So it turns out Sean Parker and Alexandra Lenas’s John William Waterhouse wonderland wedding has an ugly side, one more befitting (to mix fantasy series metaphors) the evil, havoc-wreaking Sauron than the classy elven queen Galadriel. The millions of dollars worth of illegal construction for the affair, it turns out, basically trashed an ecologically sensitive area in a redwood forest, which even a second-grade child could warn you against tampering with.
Magical, my ass.
The California Coastal Commission’s report, first published by the Atlantic, has details:
“Existing roads and campsites were graded and contoured to create the appearance of ruins. Stone gateways and walls were constructed. Staircases were crafted around existing habitat and redwood trees. An artificial pond was dug and installed. A stone bridge over the pond was constructed. Several elevated platforms were created, some adjacent to Post Creek (Exhibit 9). Over 100 potted trees and plants were partially planted within the existing road beds and campsites, and lighting was installed in the redwood forest.”
Incidentally, you know what historians call fake ruins, which were a big fad in the 19th century? Follies.
Apparently the developers responsible for this charming display of nouveau riche geek gaucheness devoted precisely zero energy to mitigating the environmental impacts of this. There were few erosion-control measures to keep dirt out of the nearby creek, which is a habitat for endangered steelhead trout. Those big dumb fake ruins were built around and right up against the redwoods.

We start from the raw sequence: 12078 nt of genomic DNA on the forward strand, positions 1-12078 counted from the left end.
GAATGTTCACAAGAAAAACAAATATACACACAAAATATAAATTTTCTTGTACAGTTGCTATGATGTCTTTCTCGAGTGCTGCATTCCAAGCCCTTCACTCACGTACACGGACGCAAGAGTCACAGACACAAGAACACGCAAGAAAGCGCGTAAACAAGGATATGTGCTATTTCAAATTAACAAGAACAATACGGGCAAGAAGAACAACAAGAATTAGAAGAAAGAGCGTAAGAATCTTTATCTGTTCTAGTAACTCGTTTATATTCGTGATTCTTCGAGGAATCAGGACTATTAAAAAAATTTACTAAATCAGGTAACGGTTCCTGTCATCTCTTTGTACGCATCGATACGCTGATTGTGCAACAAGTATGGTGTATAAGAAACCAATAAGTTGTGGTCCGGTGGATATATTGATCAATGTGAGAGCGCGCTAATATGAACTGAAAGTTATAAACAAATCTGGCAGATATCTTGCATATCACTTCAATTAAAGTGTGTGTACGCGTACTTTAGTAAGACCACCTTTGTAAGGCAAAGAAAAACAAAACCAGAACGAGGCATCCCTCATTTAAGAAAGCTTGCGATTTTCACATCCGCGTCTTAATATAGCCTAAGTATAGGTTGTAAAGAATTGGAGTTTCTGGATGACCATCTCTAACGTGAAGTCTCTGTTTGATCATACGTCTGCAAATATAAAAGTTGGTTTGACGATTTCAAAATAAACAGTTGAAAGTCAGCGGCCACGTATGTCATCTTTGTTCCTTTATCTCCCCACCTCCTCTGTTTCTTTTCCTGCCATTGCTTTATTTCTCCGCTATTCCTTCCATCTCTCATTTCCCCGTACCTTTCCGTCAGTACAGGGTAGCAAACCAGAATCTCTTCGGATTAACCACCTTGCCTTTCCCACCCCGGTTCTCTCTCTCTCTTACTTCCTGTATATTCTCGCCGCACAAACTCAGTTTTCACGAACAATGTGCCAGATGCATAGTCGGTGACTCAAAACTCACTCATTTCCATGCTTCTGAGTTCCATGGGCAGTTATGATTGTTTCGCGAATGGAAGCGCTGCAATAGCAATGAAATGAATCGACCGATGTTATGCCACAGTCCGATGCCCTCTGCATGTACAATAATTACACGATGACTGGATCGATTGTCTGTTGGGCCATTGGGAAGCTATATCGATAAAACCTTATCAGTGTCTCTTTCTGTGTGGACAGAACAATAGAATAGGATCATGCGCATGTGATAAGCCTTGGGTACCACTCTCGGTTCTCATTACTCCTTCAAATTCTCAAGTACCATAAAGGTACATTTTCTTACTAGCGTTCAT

Plus, “failure to provide adequate development buffers from redwood trees can negatively impact the underground lignotubers by which redwoods clonally reproduce, thus impeding propagation.” It’s real bad for the trees, in other words.
The Atlantic is pretty disgusted, noting that, “The old-guard Midwestern transplants like Bob Noyce, Gordon Moore, and Bill Davidow — not to mention a lot of newbie social entrepreneurs — would be ashamed of this kind of grandstanding, and rightly so.” But hey, what more can you expect from someone who got famous before he could legally drink by making it really, really easy for teenagers to steal music?
By the way, this is what the site originally looked like: